AOL Travel

Berlin Transportation

Getting There


The quickest and generally cheapest way of reaching Berlin from outside Germany is by air, and the city is linked to dozens of European destinations and gets daily flights from New York with Continental Airlines. Berlin transportation planners are in the final stages of replacing several airports with one, and all of them already share the same website. Thus, until 2011, Tegel Airport (TXL), 7 km northwest of the city center, will be served by major airlines, including Air France, British Airways, KLM, Continental Airlines, Delta Air Lines, Iberia and Lufthansa; while Schönefeld (SXF) airport, 20 km southeast of the city center, is served by budget carriers: Ryanair, EasyJet and Germanwings, among them. In 2011 Schönefeld will be incorporated into the new Berlin Brandenburg International (BBI) airport, which will also start getting all of Tegel’s traffic. Until then, Tegel is served by the frequent TXL bus to the city center run by BVG; while Schönefeld has its own train station. From here an Airport Express train and the BVG’s S-Bahn take around 30 minutes to reach the Hauptbahnhof (main station); the same ticket is valid on either service. A taxi to central Berlin from Tegel costs around €18; from Schönefeld it’s about €35.


Traveling to Berlin from outside Germany by train rarely saves money and takes far longer than flying. Within Germany the situation is different, and major intercity trains can be as fast as flying, especially when taking into account transfer and check-in times. Prices are competitive. Long- distance trains all drop passengers at Berlin’s sleek Hauptbahnhof, or central station, though some also stop at other mainline stations such as Bahnhof Zoo, Alexanderplatz and the Ostbahnhof. All are on the S-Bahn network.


Berlin travel by bus is barely cheaper than by air and journeys are a lot longer and less comfortable than by train. Most long-distance buses stop at the Zentraler Omnibusbahnhof or ZOB (central bus station), Masurenallee in Charlottenburg. From there several local BVG buses, including the frequent #M49, serve the city center in about 15 minutes.

Getting Around

Public Transit

Berlin transportation in all sectors shows the efficient and inexpensive work of BVG, which is based on a network of underground (U-Bahn) and rapid suburban (S-Bahn) trains, supplemented by buses and trams on the streets. The Berlin transportation network operates virtually non-stop: Trains run frequently from around 4AM to around 1AM and all night on Friday and Saturday; but when they do stop, night buses take over along many routes. U- and S-Bahn stations have digital ticket machines with optional instructions in English. The ticket system is divided into three concentric circular zones: A, B & C, and the most useful tickets for visitors tend to be standard singles (€2.10) and day tickets (€6.10) for A & B, the two most central zones. Also available are 48-hour and 72-hour tickets. After buying a ticket from a machine, be sure to validate it before you jump on a train by punching it in one of the obvious red or yellow platform machines. You’ll find these, and digital ticket machines, on trams, too; on buses tickets can be bought in person from bus drivers. Safety is rarely an issue on the network, since there are almost always plenty of people around.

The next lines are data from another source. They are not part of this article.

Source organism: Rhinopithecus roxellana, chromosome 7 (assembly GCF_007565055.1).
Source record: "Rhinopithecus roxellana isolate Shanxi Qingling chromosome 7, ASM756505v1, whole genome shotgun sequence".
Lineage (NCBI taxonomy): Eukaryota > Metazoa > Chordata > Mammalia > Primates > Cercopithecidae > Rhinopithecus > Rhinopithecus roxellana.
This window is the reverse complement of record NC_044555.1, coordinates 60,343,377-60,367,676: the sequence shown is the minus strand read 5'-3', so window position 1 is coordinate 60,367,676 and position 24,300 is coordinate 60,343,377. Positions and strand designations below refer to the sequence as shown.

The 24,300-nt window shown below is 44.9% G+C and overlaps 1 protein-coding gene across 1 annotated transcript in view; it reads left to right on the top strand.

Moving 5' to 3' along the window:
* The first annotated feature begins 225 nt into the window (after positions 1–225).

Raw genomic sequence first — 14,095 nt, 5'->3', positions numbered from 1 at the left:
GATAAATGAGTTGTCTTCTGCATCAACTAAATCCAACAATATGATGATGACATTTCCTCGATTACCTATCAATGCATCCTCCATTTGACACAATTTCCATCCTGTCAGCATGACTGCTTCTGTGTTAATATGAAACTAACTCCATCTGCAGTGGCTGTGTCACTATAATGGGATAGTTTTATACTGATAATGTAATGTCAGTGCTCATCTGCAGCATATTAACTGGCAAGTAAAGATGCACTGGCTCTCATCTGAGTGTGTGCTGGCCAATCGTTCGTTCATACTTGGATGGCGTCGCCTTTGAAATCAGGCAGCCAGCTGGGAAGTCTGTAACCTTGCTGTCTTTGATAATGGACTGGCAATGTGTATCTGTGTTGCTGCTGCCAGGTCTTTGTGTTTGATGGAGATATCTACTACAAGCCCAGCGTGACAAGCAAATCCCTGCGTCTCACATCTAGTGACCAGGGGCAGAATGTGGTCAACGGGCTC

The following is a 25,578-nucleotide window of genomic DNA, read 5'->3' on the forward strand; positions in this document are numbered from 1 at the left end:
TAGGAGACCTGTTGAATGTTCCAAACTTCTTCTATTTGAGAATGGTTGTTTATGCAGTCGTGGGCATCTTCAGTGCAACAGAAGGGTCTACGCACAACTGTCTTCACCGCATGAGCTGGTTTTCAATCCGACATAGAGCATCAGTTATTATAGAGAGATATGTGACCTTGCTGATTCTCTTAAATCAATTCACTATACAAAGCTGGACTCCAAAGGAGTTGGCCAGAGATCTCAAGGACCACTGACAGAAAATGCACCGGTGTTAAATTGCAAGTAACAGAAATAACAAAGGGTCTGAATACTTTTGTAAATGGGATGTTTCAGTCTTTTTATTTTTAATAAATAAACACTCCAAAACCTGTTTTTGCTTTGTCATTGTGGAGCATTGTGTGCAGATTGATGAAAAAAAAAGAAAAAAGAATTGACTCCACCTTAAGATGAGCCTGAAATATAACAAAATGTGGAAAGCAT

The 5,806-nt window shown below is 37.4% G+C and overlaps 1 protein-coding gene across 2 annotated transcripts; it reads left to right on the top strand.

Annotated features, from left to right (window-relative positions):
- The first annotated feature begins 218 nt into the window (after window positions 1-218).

Berlin’s cream-colored taxis are plentiful and as safe. Always metered, prices are €3.10 plus €1.70 per kilometer for the first 7 km, then €1.20 per kilometer. Fares rise slightly between 11PM and 6AM and on Sundays. Taxis congregate at useful locations, generally around major train stations, but can be hailed by a wave of the arm when they are cruising the streets with their taxi sign illuminated. Short trips of up to 2 kilometers or 5 minutes are called a Kurzstrecke and cost €3.50 if you request this on getting into the taxi.


With public transport very good and traffic often pretty bad, visitors rarely need a car in Berlin. But if you do rent one, remember: drive on the right. Yellow diamond signs on main roads indicate a right of way; and, where no signs exist, you must yield to traffic coming from the right. Always yield to trams. Finding parking spaces in central Berlin can be tricky and fairly expensive—expect around €2 per hour at most parking meters or parking garages. Berlin car rental options include all the major international car rental agencies, although the best deals are often found through local operators. Local car rental firms are listed in the Yellow Pages under “Autovermietung”; you should be able to get something for under €30 a day.